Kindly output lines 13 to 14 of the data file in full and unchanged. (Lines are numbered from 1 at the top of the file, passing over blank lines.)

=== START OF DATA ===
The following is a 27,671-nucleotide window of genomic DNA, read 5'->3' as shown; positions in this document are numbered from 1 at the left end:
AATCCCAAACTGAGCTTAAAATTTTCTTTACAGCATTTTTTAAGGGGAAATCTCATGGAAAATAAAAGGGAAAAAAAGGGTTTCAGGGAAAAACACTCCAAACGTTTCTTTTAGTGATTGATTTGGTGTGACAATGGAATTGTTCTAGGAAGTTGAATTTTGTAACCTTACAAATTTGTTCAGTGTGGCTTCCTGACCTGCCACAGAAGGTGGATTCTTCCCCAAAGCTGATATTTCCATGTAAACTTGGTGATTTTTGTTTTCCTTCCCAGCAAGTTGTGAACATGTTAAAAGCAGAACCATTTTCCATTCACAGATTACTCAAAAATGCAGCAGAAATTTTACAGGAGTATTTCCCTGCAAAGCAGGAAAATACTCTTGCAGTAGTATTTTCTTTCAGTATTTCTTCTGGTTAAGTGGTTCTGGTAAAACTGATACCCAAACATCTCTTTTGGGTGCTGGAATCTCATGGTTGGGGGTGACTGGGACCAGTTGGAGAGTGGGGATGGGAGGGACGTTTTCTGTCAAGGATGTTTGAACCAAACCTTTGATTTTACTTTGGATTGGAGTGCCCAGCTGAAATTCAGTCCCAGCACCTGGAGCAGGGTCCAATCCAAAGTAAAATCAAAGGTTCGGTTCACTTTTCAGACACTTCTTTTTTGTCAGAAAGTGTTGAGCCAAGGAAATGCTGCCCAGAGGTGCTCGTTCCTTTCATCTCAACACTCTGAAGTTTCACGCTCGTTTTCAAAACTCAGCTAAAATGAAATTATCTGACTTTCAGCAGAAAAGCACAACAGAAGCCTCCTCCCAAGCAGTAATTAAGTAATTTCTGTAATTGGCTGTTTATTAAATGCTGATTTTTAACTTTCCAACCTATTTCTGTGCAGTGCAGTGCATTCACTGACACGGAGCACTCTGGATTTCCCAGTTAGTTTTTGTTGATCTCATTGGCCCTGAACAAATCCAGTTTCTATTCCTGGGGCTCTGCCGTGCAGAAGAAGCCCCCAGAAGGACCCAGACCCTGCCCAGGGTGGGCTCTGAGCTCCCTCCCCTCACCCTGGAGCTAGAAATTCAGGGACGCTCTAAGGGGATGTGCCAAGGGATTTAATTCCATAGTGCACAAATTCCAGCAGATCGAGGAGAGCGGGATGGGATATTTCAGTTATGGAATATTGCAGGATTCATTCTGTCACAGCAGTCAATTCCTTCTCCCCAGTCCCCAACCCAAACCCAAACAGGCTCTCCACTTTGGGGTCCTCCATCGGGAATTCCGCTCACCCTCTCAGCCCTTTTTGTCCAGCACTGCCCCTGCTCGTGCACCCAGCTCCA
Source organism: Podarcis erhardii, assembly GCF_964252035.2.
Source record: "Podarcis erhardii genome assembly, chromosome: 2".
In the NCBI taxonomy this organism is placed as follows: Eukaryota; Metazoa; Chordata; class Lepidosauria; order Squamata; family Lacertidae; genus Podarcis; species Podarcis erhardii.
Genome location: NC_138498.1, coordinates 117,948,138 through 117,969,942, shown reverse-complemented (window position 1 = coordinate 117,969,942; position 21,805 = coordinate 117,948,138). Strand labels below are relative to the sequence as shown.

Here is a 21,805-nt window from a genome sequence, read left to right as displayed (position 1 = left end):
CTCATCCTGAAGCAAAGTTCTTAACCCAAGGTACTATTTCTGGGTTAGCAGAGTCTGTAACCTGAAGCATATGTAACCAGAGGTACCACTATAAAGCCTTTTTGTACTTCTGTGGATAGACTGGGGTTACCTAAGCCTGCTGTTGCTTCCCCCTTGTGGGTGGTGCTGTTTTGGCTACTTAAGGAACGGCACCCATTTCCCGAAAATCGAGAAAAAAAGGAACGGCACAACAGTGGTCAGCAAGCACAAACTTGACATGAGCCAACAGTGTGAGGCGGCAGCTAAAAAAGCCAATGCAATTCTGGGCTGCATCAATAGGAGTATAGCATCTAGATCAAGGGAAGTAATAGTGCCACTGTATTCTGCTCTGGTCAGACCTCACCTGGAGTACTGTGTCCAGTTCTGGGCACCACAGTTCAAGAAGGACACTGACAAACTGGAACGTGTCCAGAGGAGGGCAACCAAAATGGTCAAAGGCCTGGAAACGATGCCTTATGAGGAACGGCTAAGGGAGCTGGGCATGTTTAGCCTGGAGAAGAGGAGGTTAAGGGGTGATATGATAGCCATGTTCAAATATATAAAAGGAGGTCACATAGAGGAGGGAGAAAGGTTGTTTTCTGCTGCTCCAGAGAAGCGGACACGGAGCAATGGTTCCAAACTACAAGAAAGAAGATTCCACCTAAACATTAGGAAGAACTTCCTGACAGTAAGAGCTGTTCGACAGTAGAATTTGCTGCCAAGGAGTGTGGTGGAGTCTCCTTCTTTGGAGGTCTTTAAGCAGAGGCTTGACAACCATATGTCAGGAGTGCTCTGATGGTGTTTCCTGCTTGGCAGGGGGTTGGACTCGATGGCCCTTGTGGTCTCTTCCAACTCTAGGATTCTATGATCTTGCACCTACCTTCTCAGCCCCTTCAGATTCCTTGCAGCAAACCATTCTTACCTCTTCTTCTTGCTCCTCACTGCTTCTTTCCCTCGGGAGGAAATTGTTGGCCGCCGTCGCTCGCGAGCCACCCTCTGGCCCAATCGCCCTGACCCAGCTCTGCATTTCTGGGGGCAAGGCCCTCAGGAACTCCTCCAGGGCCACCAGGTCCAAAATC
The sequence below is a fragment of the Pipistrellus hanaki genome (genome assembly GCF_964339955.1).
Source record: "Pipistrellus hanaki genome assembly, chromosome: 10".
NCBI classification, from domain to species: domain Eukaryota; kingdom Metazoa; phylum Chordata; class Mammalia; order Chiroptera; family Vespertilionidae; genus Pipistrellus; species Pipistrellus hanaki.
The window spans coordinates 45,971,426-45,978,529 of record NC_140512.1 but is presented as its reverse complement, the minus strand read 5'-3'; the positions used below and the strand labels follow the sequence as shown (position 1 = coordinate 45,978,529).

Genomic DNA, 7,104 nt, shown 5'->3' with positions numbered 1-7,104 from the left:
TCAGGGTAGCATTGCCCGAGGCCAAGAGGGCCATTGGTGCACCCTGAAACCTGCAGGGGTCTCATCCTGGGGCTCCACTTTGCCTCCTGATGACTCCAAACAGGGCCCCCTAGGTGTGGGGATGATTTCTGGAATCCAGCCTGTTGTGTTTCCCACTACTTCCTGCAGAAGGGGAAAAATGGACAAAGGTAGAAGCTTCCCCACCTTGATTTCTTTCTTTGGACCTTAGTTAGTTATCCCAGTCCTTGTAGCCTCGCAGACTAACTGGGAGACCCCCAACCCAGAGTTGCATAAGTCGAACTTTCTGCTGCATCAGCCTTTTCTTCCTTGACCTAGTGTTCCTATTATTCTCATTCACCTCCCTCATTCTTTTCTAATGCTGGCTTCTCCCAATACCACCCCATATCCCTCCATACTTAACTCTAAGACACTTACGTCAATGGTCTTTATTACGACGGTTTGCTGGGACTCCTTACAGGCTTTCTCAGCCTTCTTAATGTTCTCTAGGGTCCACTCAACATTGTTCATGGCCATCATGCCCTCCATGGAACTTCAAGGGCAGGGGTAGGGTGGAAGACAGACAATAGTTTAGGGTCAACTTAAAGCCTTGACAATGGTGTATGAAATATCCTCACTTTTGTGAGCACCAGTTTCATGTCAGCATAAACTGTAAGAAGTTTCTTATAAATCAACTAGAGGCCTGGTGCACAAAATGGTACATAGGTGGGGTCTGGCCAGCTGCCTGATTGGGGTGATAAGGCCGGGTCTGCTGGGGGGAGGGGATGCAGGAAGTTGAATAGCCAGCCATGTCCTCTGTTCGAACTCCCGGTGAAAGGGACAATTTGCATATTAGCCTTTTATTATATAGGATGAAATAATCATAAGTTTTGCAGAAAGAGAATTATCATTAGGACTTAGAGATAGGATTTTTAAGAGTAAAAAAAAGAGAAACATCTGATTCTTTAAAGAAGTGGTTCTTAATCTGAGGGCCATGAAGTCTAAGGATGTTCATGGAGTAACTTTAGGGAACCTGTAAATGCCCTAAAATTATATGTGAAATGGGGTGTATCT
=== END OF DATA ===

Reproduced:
Genomic DNA, 7,104 nt, shown 5'->3' with positions numbered 1-7,104 from the left:
TCAGGGTAGCATTGCCCGAGGCCAAGAGGGCCATTGGTGCACCCTGAAACCTGCAGGGGTCTCATCCTGGGGCTCCACTTTGCCTCCTGATGACTCCAAACAGGGCCCCCTAGGTGTGGGGATGATTTCTGGAATCCAGCCTGTTGTGTTTCCCACTACTTCCTGCAGAAGGGGAAAAATGGACAAAGGTAGAAGCTTCCCCACCTTGATTTCTTTCTTTGGACCTTAGTTAGTTATCCCAGTCCTTGTAGCCTCGCAGACTAACTGGGAGACCCCCAACCCAGAGTTGCATAAGTCGAACTTTCTGCTGCATCAGCCTTTTCTTCCTTGACCTAGTGTTCCTATTATTCTCATTCACCTCCCTCATTCTTTTCTAATGCTGGCTTCTCCCAATACCACCCCATATCCCTCCATACTTAACTCTAAGACACTTACGTCAATGGTCTTTATTACGACGGTTTGCTGGGACTCCTTACAGGCTTTCTCAGCCTTCTTAATGTTCTCTAGGGTCCACTCAACATTGTTCATGGCCATCATGCCCTCCATGGAACTTCAAGGGCAGGGGTAGGGTGGAAGACAGACAATAGTTTAGGGTCAACTTAAAGCCTTGACAATGGTGTATGAAATATCCTCACTTTTGTGAGCACCAGTTTCATGTCAGCATAAACTGTAAGAAGTTTCTTATAAATCAACTAGAGGCCTGGTGCACAAAATGGTACATAGGTGGGGTCTGGCCAGCTGCCTGATTGGGGTGATAAGGCCGGGTCTGCTGGGGGGAGGGGATGCAGGAAGTTGAATAGCCAGCCATGTCCTCTGTTCGAACTCCCGGTGAAAGGGACAATTTGCATATTAGCCTTTTATTATATAGGATGAAATAATCATAAGTTTTGCAGAAAGAGAATTATCATTAGGACTTAGAGATAGGATTTTTAAGAGTAAAAAAAAGAGAAACATCTGATTCTTTAAAGAAGTGGTTCTTAATCTGAGGGCCATGAAGTCTAAGGATGTTCATGGAGTAACTTTAGGGAACCTGTAAATGCCCTAAAATTATATGTGAAATGGGGTGTATCT